Carleton University’s Melissa Chee, in partnership with Arshad Khan from the University of Texas at El Paso (UTEP), has published new research revealing that dopamine is produced by neurons in the zona incerta. This research recently appeared on the cover of the Journal of Comparative Neurology.

Three of Chee’s students also worked on the project. Rebecca Butler and Kayla Schumacker were undergraduates at the time, and worked with Mikayla Payant, now a PhD student. They used a technique to identify enzymes that a cell would need to make dopamine, as well as dopamine itself.

“It was a joy to be able to share this research with undergraduates. They are so much more capable than they are sometimes given credit for,” said Chee, professor in the Department of Neuroscience. “Science can be a wonderful world without borders, where people co-operate and collaborate to solve problems. Alongside Carleton’s support and Canada’s brain initiatives, we also had collaborators in Boston and the Netherlands who shared their expertise and unique resources with us.”

There are roughly 86 billion neurons in a human brain. It is the most complex human organ – and the least understood. Far from knowing what each neuron does, neuroscientists are still determining the functions each area of our brain performs.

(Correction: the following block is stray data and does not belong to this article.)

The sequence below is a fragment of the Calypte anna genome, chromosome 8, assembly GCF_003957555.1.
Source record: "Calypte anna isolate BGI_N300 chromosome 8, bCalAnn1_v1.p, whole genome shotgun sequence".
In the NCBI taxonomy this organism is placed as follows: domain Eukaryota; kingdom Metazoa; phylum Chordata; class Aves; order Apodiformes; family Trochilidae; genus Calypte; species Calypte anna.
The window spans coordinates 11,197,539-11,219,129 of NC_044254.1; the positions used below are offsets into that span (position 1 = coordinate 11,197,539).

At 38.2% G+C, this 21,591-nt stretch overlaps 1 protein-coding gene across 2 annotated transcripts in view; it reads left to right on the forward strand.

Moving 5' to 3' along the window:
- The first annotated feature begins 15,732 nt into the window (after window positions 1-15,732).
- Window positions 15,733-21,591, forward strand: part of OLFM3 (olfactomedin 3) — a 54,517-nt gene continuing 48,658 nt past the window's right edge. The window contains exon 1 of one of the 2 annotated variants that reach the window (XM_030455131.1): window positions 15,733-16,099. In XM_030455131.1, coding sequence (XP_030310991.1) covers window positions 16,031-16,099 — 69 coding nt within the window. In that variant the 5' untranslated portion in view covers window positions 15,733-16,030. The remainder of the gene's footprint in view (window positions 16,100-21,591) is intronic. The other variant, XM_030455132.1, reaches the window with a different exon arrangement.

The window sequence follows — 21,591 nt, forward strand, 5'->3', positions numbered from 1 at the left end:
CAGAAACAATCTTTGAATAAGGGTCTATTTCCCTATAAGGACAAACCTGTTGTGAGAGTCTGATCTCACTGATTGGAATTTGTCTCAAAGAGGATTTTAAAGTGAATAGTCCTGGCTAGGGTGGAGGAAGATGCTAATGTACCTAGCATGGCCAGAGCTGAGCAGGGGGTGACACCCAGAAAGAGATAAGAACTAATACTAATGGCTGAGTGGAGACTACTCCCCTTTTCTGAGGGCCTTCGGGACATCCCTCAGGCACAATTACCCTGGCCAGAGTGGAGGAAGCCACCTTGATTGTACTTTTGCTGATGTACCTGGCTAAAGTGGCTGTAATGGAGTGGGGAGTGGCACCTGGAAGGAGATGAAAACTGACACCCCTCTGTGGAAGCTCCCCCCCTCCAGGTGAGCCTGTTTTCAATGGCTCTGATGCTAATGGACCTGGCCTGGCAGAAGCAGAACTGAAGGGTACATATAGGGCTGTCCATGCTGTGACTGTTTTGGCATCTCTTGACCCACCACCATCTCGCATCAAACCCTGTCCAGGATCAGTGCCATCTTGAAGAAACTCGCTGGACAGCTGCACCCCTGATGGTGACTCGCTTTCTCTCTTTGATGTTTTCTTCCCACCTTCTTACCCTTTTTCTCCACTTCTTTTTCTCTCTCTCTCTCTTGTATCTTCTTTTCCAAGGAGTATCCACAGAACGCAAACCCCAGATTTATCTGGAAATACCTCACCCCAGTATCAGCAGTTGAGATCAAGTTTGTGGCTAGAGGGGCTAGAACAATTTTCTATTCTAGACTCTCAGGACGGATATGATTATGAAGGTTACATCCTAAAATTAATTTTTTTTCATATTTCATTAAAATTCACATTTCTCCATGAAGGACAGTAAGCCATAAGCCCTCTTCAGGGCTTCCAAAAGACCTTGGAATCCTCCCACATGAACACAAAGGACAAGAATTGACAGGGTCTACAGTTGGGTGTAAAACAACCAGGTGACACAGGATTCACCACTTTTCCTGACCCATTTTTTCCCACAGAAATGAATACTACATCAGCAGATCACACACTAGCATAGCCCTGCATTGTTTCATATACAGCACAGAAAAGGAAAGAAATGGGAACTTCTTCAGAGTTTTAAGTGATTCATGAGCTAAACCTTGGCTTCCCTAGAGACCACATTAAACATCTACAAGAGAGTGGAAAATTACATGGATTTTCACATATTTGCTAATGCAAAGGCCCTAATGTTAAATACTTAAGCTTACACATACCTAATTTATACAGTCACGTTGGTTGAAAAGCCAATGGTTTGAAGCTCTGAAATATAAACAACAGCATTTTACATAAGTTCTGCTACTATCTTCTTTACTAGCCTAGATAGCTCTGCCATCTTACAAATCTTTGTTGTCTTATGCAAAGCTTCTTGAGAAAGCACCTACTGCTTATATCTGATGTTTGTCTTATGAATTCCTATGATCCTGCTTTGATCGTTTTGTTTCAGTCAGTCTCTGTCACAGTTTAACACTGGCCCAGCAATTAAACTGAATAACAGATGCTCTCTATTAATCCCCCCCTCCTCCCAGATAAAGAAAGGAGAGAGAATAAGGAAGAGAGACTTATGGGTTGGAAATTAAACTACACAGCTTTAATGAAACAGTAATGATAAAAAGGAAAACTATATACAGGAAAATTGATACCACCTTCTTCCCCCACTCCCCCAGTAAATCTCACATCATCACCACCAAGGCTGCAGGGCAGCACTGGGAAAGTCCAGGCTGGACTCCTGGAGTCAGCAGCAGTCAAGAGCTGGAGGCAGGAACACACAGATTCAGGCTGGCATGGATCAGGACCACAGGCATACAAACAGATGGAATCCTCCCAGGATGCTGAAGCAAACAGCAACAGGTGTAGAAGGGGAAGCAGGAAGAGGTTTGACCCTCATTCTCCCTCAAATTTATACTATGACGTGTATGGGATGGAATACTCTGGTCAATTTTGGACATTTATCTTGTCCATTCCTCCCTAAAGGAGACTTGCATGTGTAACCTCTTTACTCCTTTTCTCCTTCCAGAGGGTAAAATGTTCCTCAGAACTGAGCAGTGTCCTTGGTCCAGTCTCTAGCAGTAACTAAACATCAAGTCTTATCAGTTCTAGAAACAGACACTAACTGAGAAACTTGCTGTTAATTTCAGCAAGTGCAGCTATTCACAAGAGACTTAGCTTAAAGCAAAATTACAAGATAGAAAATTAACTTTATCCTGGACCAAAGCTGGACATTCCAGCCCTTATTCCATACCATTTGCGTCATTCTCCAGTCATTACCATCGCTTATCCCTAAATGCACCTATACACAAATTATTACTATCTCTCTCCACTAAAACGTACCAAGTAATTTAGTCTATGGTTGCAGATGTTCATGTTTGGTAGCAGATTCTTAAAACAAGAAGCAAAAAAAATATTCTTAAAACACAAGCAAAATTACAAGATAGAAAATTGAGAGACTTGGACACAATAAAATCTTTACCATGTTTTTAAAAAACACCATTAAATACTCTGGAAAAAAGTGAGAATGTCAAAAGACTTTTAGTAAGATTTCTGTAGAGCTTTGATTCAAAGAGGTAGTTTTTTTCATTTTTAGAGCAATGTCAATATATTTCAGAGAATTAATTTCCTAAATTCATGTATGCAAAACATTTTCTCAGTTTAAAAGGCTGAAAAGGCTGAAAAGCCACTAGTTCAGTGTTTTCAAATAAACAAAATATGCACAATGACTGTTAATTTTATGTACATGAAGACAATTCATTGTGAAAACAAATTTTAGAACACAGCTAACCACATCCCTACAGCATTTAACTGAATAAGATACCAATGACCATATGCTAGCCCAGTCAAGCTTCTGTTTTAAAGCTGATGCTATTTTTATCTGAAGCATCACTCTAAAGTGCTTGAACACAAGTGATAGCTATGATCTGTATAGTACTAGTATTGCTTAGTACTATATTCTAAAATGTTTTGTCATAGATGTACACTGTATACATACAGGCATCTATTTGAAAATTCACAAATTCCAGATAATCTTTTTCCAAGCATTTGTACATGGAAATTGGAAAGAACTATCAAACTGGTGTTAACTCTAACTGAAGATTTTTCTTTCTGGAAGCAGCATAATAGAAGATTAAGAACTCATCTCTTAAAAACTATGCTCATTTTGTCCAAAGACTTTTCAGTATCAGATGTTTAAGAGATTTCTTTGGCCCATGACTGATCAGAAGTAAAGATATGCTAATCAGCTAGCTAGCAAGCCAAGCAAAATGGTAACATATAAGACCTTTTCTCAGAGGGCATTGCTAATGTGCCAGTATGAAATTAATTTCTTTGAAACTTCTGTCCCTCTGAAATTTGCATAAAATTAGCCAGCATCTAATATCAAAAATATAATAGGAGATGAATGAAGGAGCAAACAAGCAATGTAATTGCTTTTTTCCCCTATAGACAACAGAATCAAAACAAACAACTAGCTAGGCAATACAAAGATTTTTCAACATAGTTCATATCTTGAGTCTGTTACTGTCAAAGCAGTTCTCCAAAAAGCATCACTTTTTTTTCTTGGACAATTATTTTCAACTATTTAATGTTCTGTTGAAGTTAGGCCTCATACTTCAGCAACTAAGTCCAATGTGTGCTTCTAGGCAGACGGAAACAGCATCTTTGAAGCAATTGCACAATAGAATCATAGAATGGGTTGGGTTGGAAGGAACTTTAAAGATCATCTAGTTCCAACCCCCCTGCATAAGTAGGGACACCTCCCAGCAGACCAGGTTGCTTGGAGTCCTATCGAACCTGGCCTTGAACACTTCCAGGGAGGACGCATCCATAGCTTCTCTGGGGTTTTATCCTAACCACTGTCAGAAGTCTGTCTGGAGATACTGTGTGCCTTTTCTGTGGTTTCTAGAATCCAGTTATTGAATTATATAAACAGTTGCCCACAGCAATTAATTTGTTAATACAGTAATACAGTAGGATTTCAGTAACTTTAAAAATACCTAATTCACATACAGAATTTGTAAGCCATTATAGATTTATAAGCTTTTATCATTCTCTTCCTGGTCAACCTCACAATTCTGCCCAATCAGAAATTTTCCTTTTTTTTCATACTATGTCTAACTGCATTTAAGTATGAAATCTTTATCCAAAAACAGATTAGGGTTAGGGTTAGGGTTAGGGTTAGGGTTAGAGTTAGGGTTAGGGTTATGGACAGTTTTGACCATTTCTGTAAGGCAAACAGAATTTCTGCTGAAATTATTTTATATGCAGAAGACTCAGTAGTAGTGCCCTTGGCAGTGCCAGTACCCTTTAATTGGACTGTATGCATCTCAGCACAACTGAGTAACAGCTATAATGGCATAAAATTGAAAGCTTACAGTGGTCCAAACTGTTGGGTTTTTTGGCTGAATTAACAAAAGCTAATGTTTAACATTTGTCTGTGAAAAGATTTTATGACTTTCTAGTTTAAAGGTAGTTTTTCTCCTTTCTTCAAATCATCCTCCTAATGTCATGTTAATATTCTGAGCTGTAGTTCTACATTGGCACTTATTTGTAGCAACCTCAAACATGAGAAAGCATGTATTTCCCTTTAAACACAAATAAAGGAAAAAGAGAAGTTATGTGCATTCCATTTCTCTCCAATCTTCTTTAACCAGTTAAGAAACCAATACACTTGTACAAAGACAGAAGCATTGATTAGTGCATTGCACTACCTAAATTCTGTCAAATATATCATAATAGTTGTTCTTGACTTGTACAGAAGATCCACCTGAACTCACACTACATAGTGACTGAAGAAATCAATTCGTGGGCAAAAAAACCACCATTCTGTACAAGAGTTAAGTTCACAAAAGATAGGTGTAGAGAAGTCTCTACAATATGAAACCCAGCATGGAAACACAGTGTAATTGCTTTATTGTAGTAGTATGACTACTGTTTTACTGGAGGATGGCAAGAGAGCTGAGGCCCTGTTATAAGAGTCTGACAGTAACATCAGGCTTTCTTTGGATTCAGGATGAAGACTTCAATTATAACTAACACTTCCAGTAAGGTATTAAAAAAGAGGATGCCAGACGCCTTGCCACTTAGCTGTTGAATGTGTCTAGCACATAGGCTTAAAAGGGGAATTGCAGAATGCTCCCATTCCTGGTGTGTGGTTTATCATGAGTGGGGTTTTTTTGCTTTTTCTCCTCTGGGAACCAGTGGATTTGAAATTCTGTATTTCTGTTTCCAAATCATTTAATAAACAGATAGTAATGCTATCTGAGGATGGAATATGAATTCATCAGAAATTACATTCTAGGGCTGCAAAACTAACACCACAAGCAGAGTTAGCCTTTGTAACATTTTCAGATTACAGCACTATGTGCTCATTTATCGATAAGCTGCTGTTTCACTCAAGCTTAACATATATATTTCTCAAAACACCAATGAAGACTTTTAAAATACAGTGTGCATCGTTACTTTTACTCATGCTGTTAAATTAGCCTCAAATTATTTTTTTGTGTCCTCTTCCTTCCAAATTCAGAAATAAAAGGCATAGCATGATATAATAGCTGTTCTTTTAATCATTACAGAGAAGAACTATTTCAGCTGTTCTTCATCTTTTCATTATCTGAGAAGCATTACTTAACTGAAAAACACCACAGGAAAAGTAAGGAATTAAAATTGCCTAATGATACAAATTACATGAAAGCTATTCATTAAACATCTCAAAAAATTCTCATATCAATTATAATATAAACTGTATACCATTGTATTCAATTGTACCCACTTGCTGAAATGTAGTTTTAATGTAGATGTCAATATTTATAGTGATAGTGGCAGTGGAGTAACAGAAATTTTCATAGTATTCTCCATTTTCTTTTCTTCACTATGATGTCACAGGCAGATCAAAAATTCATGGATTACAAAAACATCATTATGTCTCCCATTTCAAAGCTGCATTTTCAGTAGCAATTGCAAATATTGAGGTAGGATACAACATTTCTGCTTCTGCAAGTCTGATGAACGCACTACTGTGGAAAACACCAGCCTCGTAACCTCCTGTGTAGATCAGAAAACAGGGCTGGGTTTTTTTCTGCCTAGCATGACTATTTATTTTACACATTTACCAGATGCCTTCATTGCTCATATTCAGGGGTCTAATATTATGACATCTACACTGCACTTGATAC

When it was named, little was known about the brain area zona incerta – Latin for zone of uncertainty. It is now known to have diverse roles in feeding, sleep and fear. This new discovery may help determine how this mysterious area of the brain performs its roles.

Dopamine is a neurotransmitter associated with our brain’s reward system. It can be released by sex, drugs and social media likes. Too much dopamine – or too little – can contribute to mental health problems.

Once the team found these dopamine neurons, the Khan lab at UTEP—which specializes in brain mapping—was able to place the dopamine neurons on a brain atlas.

Just as a road map can give a driver directions, placing the dopamine neurons on an atlas map of the brain will help other scientists locate and work with them.

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Carleton University

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Tuesday, July 7, 2020 in
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